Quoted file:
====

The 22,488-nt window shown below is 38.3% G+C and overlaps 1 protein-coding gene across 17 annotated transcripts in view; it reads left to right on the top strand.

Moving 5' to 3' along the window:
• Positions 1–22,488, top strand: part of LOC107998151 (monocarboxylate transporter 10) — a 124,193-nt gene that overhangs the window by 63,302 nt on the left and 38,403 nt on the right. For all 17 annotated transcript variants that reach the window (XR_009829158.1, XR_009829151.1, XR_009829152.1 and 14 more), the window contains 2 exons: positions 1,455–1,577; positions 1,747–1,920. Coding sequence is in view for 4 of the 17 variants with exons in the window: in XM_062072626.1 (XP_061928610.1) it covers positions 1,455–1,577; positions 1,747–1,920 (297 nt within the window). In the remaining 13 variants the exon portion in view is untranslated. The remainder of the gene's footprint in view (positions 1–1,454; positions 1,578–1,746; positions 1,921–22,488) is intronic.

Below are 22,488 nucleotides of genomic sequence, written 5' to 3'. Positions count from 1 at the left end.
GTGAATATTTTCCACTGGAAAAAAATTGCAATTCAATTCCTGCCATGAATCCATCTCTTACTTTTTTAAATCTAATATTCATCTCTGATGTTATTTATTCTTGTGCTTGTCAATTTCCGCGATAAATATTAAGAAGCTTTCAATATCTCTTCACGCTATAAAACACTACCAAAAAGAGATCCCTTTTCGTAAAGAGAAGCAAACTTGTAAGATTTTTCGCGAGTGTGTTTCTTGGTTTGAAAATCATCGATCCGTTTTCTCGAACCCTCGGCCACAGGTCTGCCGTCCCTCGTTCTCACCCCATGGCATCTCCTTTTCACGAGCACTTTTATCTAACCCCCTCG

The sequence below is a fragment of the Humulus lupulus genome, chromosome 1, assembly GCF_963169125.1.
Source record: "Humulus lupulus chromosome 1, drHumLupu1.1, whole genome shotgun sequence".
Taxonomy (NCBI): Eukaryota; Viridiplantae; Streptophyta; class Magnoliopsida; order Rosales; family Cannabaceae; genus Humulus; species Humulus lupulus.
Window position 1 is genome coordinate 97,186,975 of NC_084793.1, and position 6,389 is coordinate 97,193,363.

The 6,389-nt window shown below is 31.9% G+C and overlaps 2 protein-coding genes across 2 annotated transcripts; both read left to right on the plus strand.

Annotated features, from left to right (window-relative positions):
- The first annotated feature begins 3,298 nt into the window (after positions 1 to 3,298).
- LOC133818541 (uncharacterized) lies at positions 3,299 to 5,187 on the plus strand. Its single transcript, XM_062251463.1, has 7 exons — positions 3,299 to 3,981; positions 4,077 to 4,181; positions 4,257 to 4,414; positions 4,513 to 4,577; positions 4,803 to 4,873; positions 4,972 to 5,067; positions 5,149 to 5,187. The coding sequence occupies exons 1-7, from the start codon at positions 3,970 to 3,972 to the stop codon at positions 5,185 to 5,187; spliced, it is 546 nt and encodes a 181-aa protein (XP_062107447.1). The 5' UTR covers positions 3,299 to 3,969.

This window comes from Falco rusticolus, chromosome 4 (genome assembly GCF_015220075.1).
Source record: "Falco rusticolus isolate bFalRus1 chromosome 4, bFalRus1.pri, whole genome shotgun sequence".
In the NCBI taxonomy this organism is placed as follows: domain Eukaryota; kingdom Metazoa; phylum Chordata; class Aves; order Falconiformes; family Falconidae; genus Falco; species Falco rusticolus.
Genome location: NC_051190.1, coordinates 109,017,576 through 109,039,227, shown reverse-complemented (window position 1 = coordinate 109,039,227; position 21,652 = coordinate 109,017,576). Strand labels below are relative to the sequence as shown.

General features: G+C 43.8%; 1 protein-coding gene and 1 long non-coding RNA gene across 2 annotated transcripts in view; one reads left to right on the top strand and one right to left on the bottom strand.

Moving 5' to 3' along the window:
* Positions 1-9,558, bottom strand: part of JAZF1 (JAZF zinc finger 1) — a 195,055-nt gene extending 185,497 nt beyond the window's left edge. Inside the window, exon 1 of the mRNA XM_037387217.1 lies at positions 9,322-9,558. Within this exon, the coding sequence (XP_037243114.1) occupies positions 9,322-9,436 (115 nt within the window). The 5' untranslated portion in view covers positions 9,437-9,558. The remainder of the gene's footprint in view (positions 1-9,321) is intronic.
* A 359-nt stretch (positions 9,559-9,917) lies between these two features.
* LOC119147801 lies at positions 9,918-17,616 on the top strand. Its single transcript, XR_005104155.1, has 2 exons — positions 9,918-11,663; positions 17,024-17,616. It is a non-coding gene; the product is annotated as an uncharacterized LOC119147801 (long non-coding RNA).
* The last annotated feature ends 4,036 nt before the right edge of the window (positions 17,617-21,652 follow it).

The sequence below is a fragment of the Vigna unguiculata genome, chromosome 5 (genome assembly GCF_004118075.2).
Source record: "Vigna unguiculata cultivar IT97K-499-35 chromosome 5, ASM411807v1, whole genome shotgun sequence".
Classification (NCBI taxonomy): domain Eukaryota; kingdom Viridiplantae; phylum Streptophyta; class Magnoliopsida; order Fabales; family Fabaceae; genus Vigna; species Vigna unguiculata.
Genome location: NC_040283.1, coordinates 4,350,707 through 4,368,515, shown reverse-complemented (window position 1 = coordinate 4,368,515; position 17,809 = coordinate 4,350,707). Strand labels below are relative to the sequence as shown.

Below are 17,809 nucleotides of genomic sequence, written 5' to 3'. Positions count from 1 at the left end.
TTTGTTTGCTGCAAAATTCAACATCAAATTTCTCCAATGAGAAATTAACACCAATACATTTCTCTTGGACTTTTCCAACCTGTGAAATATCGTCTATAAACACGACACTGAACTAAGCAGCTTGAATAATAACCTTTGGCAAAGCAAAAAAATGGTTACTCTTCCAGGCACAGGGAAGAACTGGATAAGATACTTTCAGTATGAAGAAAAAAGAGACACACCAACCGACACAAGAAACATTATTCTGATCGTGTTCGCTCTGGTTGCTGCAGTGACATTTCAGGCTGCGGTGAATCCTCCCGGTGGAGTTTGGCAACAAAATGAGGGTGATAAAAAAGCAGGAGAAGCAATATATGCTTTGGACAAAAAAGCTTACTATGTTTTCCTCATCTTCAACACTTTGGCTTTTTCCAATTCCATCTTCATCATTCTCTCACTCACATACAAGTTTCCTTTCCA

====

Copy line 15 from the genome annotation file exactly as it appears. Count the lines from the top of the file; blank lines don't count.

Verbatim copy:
Source record: "Falco rusticolus isolate bFalRus1 chromosome 4, bFalRus1.pri, whole genome shotgun sequence".